The stretched seed pulse is then relay imaged to the OPA 200. The OPA 200 consist of three beta-barium borate (BBO) crystals 211, 212, and 240. The size of the first two crystals 211 and 212 is 4×4×15 mm3, while the third crystal 240 is 10×10×10 mm3, permitting scaling to large incident pump pulse energy by increasing the pump beam diameter. The crystals are cut at 22.8 . . . to allow type I angular phase matching, and they have a 2° wedge on their output faces to prevent intra-crystal parasitic oscillation. Without the wedge on the crystals, parasitic oscillation would inevitably manifest itself due to a very large gain in a single OPA crystal. The result would be too stringent requirements on the crystal antireflection coatings.
The pump source for the OPA 200 is a Spectra-Physics GCR 270-10 Nd:YAG laser 243, operated in a single longitudinal mode, producing 600 mj of 532 nm output. The pulse width of Q-switched pulses is 8.5 ns, at a 10 Hz repetition rate. The transverse intensity profile of the pump beam is a supergaussian, while the temporal profile is gaussian, with a characteristic pulse spatiotemporal evolution for an unstable resonator. Spatially resolved temporal evolution of the pump pulse was measured first. For this purpose, the pump laser beam at the OPA crystal was suitably magnified and relay imaged onto a 400 μm pinhole, and a fast silicon diode detector was centered behind the pinhole. Amplitude, pulse width and build-up delay was recorded as a function of radial position of the pinhole. A significant build-up delay and difference in pulse width exists for different radial positions in the pump beam, as a result of pulse build-up in an unstable resonator in the pump laser. While the center of the pump pulse has a slowly variable build-up delay as a function of radial position when compared to the position in the wings of the pump beam, its pulse width is longest at the beam center.
This is a particular difficulty for use in optical parametric amplification, which requires high beam intensities and shorter pulses. Additionally, the problem of Poynting vector walk-off is anticipated to be more critical in OPA pumped by this pulse compared to a pulse which has no radial distribution of build-up delay. This is the result of the instantaneous effective beam size in interaction smaller than the temporally integrated beam size, giving rise to reduced overlap between the signal and the pump beam.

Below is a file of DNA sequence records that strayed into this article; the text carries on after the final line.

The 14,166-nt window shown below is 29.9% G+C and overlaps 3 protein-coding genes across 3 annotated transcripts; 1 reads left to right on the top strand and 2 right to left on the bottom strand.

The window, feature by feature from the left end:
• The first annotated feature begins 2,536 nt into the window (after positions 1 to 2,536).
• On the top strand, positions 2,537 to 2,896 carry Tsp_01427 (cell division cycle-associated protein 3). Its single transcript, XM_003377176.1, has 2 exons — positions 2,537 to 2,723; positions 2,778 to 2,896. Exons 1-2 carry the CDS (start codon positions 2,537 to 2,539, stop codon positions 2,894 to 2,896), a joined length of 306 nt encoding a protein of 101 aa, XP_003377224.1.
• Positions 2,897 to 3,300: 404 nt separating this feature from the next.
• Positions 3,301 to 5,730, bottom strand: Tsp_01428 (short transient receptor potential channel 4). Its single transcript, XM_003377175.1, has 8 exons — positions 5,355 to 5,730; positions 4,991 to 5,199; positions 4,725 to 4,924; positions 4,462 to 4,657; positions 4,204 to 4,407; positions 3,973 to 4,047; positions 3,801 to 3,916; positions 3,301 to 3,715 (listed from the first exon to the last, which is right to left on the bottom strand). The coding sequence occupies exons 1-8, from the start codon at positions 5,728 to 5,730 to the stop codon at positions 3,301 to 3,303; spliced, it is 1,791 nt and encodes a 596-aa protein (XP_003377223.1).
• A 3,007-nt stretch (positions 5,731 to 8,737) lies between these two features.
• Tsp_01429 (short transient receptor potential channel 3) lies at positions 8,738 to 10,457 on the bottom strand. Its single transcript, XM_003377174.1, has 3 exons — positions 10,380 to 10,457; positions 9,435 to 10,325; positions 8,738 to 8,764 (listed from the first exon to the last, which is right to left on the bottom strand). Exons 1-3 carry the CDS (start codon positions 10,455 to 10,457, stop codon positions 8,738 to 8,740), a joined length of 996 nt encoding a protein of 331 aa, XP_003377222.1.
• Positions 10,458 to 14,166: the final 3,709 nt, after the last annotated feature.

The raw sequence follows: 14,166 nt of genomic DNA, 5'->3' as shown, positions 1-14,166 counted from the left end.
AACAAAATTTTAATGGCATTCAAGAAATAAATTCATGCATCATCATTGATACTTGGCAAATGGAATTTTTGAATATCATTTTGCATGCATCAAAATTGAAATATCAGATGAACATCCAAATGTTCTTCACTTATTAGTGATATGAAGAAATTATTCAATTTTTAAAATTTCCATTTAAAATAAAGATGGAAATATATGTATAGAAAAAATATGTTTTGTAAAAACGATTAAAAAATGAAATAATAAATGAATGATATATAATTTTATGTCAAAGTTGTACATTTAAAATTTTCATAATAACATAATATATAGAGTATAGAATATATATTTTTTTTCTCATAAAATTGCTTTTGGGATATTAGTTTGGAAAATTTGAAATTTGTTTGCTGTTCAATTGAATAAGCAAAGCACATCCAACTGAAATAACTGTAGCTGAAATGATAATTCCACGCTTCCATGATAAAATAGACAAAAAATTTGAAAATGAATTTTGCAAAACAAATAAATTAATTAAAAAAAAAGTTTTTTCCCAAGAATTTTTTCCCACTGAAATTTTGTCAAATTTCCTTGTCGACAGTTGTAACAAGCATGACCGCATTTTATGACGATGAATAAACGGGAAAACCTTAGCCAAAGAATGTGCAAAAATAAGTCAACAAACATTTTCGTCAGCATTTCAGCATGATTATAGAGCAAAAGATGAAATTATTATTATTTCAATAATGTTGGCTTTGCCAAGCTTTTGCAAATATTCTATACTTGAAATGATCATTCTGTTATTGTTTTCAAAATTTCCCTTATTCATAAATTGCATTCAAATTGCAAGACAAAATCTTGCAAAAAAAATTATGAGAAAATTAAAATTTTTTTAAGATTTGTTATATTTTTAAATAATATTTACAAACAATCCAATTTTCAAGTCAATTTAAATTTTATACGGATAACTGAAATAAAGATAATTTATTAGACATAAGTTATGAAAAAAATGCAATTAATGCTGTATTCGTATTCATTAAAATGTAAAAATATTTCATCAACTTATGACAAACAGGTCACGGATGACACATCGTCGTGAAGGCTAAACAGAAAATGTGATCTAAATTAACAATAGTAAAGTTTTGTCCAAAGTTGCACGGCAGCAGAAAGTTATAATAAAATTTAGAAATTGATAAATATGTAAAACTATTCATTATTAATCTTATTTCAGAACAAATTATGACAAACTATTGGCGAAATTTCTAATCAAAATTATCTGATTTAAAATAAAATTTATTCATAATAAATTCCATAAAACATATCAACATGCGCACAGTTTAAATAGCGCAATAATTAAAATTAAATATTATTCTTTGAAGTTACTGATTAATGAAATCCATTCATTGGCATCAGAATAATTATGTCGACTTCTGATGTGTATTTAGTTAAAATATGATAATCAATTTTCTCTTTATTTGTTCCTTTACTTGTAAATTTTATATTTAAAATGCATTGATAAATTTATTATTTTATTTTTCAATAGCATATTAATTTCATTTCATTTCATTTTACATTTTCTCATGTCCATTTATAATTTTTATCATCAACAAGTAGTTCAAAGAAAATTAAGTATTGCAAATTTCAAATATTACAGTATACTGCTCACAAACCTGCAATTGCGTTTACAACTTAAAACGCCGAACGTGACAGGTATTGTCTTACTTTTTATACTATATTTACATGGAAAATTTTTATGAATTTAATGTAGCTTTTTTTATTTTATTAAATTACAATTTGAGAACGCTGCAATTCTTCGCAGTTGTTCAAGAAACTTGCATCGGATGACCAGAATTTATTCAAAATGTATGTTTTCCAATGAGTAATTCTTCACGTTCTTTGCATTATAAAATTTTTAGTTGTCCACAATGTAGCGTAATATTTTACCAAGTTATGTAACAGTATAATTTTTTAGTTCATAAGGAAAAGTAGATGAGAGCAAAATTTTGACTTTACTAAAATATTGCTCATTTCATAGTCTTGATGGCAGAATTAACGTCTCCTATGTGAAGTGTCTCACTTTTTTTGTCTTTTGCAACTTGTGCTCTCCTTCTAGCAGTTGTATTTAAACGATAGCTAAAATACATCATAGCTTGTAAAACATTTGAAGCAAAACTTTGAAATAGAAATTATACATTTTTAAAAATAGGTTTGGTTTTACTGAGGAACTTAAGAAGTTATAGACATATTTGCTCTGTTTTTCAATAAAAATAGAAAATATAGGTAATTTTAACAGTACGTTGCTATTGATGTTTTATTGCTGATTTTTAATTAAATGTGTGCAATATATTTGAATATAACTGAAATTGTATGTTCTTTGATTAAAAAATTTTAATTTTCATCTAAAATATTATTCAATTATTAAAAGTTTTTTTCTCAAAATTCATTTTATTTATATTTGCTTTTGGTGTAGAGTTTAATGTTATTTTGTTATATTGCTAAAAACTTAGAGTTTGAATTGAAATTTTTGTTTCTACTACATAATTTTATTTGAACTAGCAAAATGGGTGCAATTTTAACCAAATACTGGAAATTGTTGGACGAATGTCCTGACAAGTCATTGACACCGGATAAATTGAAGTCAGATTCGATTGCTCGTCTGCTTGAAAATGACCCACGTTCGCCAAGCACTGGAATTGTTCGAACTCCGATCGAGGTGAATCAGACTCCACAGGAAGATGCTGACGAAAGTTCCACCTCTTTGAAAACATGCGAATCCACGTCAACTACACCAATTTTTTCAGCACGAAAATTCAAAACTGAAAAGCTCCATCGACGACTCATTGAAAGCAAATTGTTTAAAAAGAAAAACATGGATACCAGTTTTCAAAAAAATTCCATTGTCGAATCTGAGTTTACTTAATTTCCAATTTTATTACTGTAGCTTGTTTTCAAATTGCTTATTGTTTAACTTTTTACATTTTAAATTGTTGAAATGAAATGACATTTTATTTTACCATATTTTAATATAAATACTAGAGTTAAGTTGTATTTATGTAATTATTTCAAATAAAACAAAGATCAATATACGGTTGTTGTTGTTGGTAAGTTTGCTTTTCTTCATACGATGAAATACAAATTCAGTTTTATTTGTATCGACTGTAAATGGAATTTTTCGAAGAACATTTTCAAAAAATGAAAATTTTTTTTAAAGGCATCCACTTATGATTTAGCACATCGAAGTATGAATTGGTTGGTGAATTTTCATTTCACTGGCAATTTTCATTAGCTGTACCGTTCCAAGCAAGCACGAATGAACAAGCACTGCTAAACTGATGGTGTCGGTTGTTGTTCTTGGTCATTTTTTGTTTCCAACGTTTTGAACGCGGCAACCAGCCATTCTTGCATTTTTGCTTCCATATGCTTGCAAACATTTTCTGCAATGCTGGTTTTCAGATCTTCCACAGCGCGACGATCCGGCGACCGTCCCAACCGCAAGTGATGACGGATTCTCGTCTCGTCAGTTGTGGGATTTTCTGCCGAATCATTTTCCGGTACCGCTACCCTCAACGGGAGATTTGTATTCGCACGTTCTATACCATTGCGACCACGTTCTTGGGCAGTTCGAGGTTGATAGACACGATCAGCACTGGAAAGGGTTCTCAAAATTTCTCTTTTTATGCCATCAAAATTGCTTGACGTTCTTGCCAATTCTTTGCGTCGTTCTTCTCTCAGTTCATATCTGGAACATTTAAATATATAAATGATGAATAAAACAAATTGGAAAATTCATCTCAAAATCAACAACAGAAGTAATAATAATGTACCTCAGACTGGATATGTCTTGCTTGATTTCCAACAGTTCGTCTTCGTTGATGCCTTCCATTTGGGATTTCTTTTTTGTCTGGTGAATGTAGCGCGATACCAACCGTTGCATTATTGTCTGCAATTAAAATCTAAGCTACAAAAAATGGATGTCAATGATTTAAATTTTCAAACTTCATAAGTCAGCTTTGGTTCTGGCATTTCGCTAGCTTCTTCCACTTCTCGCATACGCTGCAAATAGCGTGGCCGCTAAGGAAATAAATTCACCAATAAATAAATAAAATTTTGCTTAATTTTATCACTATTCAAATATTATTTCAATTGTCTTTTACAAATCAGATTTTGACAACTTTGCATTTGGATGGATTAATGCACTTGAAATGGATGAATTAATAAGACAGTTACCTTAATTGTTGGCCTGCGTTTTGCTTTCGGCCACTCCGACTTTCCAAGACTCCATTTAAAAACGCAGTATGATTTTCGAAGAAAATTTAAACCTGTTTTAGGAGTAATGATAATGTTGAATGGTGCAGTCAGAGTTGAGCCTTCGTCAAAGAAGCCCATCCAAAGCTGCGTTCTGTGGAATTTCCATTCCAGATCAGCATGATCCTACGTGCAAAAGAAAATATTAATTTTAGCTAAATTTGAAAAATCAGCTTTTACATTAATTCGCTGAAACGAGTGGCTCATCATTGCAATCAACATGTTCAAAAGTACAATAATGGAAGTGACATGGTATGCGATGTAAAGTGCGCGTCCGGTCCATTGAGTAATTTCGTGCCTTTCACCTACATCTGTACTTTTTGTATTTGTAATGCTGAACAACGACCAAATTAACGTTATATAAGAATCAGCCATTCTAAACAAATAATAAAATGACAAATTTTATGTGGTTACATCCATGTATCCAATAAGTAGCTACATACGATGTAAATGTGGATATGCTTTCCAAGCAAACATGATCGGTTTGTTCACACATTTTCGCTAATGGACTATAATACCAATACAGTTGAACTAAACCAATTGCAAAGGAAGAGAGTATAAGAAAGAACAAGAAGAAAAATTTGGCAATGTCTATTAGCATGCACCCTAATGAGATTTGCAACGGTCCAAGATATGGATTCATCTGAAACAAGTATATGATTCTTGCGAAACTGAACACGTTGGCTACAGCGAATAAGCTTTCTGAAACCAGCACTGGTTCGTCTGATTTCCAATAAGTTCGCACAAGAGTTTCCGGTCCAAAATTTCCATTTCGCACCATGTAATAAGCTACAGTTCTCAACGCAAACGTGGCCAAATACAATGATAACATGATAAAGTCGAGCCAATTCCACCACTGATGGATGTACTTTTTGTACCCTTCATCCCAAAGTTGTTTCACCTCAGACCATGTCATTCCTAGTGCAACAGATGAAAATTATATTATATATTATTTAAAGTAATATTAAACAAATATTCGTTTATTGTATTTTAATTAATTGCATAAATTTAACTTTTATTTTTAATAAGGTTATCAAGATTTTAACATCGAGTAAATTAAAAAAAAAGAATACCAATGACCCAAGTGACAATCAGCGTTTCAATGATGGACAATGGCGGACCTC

An additional source of dephasing is the beam quality from the pump source. The pump beam quality was measured and found to be 1.6×DL in the sensitive phase matching plane and 1.8×DL in the insensitive phase matching plane. The measured deviation of the pump beam from ideal beam quality has negligible impact on parametric gain with the selected pump beam diameter. The size of the seed beam is dictated by the requirement to avoid spatial modulation on the signal beam due to transverse walk-off of the extraordinary polarized pump beam, and is set to 0.4 mm in the two BBO crystals 111 and 112. The center of the seed beam is displaced from the center of the pump beam by 0.4 mm in the sensitive phase matching direction on the front face of the first BBO crystal, maximizing the spatial overlap of the beams in the preamplifier. The first two crystals are treated as large-gain preamplifiers and the low conversion efficiency resulting from the small spatiotemporal overlap of the seed and the pump pulses is neglected. The seed beam is introduced into the crystal at a 1° external angle with respect to the pump beam, perpendicular to the crystal principal plane. The amplified signal and the idler beam are spatially separated after propagating 30 cm out of the preamplifier, and the idler is subsequently blocked, leaving only the amplified signal.
The supergaussian spatial profile of the pump beam transmitted through the 15% beamsplitter 236 is relay imaged onto the final BBO crystal (power amplifier). The pump imaging telescope consists of two vacuum image relays 213 and 214. The use of two vacuum relay telescopes in the system is necessary because of spatial constraints and the requirement for imaging, beam sizing and temporal matching of the seed and pump between the preamplifier and the power amplifier. The pump beam diameter in the power amplifier is 3.5 mm, with peak intensity of 430 MW/cm2 on the crystal with 410 mj incident pump energy. Operating at an intensity near 0.5 GW/cm2 is a compromise between the requirement for strong nonlinear drive and the reduction of the risk of crystal damage, leading to greater system reliability. At operating intensities near 1 GW/cm2, crystal damage was periodically observed, which is unacceptable in a system with appreciable repetition rate. The signal beam is imaged from the preamplifier and introduced into the power amplifier using the beamsplitter 224. The signal and idler beams are separated spatially after 2 meters of propagation out of the power amplifier crystal, given the larger diameter of the signal and idler beam in the power amplifier.